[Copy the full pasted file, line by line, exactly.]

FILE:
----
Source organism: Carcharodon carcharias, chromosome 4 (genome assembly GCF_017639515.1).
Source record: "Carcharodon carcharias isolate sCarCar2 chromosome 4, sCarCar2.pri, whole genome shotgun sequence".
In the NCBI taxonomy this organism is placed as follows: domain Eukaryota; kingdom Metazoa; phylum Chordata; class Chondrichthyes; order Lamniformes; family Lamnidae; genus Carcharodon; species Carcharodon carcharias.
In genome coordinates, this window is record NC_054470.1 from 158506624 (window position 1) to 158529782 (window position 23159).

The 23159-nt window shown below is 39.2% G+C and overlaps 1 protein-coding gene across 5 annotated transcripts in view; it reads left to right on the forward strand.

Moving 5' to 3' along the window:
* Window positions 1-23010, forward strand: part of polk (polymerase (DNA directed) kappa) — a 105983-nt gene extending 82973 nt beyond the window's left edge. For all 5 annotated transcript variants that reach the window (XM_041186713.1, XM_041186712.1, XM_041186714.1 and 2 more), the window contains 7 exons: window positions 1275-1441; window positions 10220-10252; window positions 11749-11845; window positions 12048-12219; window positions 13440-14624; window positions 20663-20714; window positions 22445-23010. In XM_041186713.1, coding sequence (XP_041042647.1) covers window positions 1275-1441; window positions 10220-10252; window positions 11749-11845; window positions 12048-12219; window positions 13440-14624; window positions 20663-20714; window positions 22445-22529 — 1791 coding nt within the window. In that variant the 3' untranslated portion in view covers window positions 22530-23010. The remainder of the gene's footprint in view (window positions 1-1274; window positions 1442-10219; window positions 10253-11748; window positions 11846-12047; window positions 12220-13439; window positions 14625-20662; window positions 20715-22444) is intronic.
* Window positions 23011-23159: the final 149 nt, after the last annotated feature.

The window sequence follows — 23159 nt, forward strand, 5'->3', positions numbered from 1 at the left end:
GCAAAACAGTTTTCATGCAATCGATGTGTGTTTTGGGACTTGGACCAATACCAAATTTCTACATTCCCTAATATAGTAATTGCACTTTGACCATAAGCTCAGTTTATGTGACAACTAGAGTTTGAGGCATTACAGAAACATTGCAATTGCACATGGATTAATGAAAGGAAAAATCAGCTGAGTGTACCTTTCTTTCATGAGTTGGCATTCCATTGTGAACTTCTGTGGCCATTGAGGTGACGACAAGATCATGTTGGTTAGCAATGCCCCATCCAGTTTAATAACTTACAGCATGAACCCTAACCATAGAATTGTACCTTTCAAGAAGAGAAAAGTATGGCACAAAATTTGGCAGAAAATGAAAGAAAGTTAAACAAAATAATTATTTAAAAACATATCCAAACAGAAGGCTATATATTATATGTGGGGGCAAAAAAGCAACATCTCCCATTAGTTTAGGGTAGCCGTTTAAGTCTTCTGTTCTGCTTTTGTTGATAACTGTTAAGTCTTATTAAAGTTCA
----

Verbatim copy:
Source organism: Carcharodon carcharias, chromosome 4 (genome assembly GCF_017639515.1).
Source record: "Carcharodon carcharias isolate sCarCar2 chromosome 4, sCarCar2.pri, whole genome shotgun sequence".
In the NCBI taxonomy this organism is placed as follows: domain Eukaryota; kingdom Metazoa; phylum Chordata; class Chondrichthyes; order Lamniformes; family Lamnidae; genus Carcharodon; species Carcharodon carcharias.
In genome coordinates, this window is record NC_054470.1 from 158506624 (window position 1) to 158529782 (window position 23159).

The 23159-nt window shown below is 39.2% G+C and overlaps 1 protein-coding gene across 5 annotated transcripts in view; it reads left to right on the forward strand.

Moving 5' to 3' along the window:
* Window positions 1-23010, forward strand: part of polk (polymerase (DNA directed) kappa) — a 105983-nt gene extending 82973 nt beyond the window's left edge. For all 5 annotated transcript variants that reach the window (XM_041186713.1, XM_041186712.1, XM_041186714.1 and 2 more), the window contains 7 exons: window positions 1275-1441; window positions 10220-10252; window positions 11749-11845; window positions 12048-12219; window positions 13440-14624; window positions 20663-20714; window positions 22445-23010. In XM_041186713.1, coding sequence (XP_041042647.1) covers window positions 1275-1441; window positions 10220-10252; window positions 11749-11845; window positions 12048-12219; window positions 13440-14624; window positions 20663-20714; window positions 22445-22529 — 1791 coding nt within the window. In that variant the 3' untranslated portion in view covers window positions 22530-23010. The remainder of the gene's footprint in view (window positions 1-1274; window positions 1442-10219; window positions 10253-11748; window positions 11846-12047; window positions 12220-13439; window positions 14625-20662; window positions 20715-22444) is intronic.
* Window positions 23011-23159: the final 149 nt, after the last annotated feature.

The window sequence follows — 23159 nt, forward strand, 5'->3', positions numbered from 1 at the left end:
GCAAAACAGTTTTCATGCAATCGATGTGTGTTTTGGGACTTGGACCAATACCAAATTTCTACATTCCCTAATATAGTAATTGCACTTTGACCATAAGCTCAGTTTATGTGACAACTAGAGTTTGAGGCATTACAGAAACATTGCAATTGCACATGGATTAATGAAAGGAAAAATCAGCTGAGTGTACCTTTCTTTCATGAGTTGGCATTCCATTGTGAACTTCTGTGGCCATTGAGGTGACGACAAGATCATGTTGGTTAGCAATGCCCCATCCAGTTTAATAACTTACAGCATGAACCCTAACCATAGAATTGTACCTTTCAAGAAGAGAAAAGTATGGCACAAAATTTGGCAGAAAATGAAAGAAAGTTAAACAAAATAATTATTTAAAAACATATCCAAACAGAAGGCTATATATTATATGTGGGGGCAAAAAAGCAACATCTCCCATTAGTTTAGGGTAGCCGTTTAAGTCTTCTGTTCTGCTTTTGTTGATAACTGTTAAGTCTTATTAAAGTTCA